Also, he abused many prescriptions, drugs and had died of that overdose. At the time you apply, they ask what medications you are taking. You’re supposed to list them, and they ask you a whole list of health questions. If he’d failed to mention any of them that he was actually taking, the insurance would void the policy and claim misrepresentation.
This is what happened. The life insurance did refuse to pay out the claim. There was a lawsuit on behalf of his daughter Matilda, and they fought that in court. The only thing the press says is that an undisclosed settlement was reached.
I have seen situations where there can be a settlement, even knowing that maybe the person that passed had left some things off the policy. Families fight it and they would get at least something from the life insurance company to just settle it, but generally I have not seen it be the full amount.
So these are just examples of a few things that have gone sideways — not updating a will after a child is born, changing countries of residency, and the risks of not disclosing information on your life insurance policy.
Now, these cases are a little over the top, but we can still learn from these potential disasters. A story I haven’t shared is blended families and stepchildren, and so it takes some thoughtfulness.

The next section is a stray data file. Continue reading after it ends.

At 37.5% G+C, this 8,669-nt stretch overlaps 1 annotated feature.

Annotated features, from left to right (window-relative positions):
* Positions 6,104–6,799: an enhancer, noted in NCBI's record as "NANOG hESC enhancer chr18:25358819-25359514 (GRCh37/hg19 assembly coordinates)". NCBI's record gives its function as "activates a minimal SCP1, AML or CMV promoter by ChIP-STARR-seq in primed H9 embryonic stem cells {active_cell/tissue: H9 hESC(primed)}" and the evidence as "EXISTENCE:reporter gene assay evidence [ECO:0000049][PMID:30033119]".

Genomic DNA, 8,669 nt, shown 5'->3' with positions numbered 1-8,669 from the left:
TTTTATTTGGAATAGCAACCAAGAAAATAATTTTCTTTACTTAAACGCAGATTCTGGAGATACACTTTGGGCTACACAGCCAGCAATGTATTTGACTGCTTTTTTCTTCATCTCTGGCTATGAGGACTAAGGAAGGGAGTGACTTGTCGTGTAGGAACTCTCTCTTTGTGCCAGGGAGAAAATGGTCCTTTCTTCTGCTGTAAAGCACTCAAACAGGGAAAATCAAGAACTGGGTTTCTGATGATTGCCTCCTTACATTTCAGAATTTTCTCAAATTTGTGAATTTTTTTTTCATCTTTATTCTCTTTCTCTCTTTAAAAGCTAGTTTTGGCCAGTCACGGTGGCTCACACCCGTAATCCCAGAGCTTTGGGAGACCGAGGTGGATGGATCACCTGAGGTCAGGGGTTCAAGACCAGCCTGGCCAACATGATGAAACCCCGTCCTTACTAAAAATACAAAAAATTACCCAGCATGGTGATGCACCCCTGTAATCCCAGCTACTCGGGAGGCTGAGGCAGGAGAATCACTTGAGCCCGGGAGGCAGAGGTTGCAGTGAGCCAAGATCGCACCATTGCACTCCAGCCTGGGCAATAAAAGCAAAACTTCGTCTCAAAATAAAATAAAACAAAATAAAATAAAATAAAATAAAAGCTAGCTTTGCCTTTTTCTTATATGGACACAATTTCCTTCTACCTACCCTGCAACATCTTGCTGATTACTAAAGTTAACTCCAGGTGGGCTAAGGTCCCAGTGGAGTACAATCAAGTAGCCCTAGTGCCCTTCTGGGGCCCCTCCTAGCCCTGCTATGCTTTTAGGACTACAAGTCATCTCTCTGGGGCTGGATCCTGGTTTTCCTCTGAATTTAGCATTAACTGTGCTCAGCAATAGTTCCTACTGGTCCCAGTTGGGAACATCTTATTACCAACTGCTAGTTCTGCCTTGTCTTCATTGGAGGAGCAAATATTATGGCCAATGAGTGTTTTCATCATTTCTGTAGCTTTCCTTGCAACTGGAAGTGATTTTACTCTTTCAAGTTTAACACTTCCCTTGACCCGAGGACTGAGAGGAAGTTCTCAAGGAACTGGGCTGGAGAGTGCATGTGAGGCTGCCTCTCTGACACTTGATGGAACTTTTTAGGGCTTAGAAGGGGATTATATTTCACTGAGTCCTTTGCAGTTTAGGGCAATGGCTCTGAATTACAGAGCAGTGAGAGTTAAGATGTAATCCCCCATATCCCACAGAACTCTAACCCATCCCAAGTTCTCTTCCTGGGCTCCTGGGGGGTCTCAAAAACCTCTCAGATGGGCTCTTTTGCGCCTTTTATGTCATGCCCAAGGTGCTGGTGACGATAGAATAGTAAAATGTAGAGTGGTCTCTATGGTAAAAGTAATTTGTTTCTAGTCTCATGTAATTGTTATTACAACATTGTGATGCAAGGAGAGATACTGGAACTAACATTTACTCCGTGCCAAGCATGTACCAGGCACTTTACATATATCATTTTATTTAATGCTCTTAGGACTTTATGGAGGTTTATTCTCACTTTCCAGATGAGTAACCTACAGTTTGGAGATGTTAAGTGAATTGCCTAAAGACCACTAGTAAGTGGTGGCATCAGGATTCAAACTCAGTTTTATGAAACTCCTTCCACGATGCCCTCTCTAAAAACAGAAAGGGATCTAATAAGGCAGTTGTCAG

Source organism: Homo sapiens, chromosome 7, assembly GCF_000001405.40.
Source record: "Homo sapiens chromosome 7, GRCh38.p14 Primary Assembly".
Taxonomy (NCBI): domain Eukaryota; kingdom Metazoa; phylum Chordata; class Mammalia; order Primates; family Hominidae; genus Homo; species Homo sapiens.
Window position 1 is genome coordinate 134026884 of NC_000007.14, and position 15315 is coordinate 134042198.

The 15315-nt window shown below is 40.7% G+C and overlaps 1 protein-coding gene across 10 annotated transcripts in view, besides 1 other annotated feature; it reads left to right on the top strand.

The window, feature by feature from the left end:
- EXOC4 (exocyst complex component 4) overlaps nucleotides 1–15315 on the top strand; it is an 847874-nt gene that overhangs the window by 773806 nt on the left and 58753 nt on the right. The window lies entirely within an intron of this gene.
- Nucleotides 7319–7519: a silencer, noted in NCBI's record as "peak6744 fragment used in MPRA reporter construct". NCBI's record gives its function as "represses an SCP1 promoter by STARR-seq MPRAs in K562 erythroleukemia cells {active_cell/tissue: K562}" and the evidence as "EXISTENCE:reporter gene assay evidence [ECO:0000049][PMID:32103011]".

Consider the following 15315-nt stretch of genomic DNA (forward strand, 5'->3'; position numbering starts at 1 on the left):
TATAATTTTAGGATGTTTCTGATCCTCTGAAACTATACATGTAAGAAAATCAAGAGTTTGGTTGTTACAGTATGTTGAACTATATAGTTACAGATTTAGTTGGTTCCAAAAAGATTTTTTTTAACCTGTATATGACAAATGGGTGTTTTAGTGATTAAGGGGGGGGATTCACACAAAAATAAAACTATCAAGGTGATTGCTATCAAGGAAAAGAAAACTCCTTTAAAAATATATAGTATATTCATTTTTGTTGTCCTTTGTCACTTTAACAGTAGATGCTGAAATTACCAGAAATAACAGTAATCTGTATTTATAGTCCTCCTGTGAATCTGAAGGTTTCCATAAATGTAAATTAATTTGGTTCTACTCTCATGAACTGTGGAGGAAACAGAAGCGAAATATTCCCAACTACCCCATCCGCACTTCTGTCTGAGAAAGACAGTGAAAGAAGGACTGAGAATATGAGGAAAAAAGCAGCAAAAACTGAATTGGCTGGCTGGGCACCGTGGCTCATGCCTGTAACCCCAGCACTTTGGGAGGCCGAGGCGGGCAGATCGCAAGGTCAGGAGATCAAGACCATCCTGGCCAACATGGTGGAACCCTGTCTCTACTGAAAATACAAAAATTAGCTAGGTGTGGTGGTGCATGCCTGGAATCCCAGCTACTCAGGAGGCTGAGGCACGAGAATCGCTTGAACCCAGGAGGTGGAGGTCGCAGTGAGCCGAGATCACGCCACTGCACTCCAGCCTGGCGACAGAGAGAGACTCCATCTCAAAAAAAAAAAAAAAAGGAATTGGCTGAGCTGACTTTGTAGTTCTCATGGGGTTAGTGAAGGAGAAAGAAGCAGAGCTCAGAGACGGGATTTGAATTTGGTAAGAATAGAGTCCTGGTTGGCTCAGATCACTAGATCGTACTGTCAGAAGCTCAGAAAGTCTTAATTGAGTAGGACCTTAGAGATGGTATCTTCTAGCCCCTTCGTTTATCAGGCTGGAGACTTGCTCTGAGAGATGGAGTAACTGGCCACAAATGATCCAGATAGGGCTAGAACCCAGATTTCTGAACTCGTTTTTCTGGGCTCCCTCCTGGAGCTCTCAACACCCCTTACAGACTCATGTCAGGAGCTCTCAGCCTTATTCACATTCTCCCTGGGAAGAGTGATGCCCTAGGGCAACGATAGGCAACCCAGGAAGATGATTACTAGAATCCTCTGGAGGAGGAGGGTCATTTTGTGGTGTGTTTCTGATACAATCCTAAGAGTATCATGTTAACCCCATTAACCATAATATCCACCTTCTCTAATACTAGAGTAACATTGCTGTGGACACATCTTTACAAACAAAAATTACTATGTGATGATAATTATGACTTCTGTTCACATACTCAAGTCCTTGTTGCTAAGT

Sometimes there’s a complication because when you try and make things fair and even, and you try and think of all the scenarios that might play out with blended families, you have to take your time. Some really good advice from a lawyer and a financial planner can help with that.
Next week, I’ll give you a simple, quick list for your own estate planning, a few things to make sure you’ve covered what you need to cover. Maybe after this podcast might be a good time to just check your will and ask yourself if you need to update anything. It’s a great time to do this.
If you don’t have a will, I suggest we talk. I would love to point you in the right direction, because this is an important piece that you need to complete. It’s a gift to your family. It eliminates any potential complications and it makes life easier for the people we love.
I hope this was helpful. Thanks for listening, and we’ll talk more about this next week. Take care.